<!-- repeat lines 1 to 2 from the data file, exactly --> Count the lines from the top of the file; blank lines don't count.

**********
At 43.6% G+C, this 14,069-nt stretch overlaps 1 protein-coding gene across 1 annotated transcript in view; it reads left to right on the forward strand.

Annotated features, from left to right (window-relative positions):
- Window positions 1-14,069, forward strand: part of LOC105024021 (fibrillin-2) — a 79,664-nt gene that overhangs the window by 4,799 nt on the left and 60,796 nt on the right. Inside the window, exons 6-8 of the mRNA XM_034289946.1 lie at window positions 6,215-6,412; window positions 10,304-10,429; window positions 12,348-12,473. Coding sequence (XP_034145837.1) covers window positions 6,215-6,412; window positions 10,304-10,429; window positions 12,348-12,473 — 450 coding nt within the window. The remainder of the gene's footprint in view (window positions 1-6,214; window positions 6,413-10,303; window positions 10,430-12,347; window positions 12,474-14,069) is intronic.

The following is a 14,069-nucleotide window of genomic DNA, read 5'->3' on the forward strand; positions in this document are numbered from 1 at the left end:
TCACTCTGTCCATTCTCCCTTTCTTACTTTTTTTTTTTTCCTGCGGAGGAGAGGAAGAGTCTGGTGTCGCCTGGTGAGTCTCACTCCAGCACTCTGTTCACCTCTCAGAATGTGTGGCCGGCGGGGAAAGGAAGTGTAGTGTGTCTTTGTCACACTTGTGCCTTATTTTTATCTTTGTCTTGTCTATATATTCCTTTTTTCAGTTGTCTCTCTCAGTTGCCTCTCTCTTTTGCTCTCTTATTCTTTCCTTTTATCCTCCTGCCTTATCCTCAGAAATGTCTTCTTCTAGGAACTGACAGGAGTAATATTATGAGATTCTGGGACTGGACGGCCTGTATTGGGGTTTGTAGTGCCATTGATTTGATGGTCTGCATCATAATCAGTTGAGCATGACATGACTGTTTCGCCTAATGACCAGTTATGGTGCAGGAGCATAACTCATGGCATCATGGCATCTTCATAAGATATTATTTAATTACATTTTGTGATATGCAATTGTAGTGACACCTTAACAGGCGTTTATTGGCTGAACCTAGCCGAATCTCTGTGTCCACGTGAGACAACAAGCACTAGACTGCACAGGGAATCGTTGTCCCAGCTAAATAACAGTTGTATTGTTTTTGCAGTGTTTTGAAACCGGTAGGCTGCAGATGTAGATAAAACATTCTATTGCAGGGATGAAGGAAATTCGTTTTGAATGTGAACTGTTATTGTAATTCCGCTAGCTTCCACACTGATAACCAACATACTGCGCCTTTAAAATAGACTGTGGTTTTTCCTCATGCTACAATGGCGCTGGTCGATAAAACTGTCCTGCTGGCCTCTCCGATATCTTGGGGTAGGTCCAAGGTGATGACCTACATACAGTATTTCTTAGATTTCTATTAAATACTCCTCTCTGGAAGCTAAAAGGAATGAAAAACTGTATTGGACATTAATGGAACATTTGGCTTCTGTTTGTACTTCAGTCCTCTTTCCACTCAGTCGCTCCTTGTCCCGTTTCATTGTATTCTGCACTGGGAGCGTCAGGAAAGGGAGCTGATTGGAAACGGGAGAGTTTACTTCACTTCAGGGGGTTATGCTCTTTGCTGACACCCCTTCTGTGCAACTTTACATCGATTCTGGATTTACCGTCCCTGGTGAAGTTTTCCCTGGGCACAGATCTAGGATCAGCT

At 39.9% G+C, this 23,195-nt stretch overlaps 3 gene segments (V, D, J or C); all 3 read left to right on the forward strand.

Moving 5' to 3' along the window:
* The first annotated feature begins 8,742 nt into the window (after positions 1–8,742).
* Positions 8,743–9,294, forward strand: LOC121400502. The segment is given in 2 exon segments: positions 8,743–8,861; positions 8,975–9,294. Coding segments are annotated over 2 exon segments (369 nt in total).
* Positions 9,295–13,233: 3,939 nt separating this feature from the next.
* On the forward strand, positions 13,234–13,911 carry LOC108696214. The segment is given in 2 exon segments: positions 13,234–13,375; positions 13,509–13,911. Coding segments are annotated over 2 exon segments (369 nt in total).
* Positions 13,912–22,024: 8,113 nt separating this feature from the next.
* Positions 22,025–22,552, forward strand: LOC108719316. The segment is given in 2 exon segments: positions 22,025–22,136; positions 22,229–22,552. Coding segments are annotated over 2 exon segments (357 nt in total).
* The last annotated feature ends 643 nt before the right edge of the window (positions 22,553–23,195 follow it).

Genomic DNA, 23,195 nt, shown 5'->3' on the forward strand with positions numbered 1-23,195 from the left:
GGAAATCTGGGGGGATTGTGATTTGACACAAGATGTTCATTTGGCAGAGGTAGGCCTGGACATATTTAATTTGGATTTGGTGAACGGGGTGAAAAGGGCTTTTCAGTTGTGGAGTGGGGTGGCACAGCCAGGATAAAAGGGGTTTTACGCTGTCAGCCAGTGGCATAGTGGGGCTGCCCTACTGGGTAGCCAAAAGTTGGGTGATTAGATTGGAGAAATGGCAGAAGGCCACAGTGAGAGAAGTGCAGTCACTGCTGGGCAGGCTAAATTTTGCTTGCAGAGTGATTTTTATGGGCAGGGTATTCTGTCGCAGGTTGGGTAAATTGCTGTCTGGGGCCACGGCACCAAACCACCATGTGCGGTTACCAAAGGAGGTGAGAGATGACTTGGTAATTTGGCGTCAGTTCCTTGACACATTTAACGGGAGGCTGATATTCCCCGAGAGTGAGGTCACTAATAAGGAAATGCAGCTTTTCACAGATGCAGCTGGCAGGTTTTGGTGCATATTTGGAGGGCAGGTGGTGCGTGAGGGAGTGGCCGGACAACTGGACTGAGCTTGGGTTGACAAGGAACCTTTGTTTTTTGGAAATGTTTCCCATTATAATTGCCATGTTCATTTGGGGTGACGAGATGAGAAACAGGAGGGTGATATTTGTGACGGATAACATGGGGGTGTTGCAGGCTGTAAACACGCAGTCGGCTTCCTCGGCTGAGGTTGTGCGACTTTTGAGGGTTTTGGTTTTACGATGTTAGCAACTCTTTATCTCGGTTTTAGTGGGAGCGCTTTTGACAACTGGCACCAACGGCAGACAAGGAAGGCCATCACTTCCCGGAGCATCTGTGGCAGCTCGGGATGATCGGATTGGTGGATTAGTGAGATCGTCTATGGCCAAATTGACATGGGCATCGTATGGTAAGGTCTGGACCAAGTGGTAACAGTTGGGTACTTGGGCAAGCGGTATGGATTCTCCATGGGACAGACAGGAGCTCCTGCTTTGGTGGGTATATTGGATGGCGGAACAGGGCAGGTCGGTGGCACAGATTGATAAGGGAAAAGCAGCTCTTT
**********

At 43.6% G+C, this 14,069-nt stretch overlaps 1 protein-coding gene across 1 annotated transcript in view; it reads left to right on the forward strand.

Annotated features, from left to right (window-relative positions):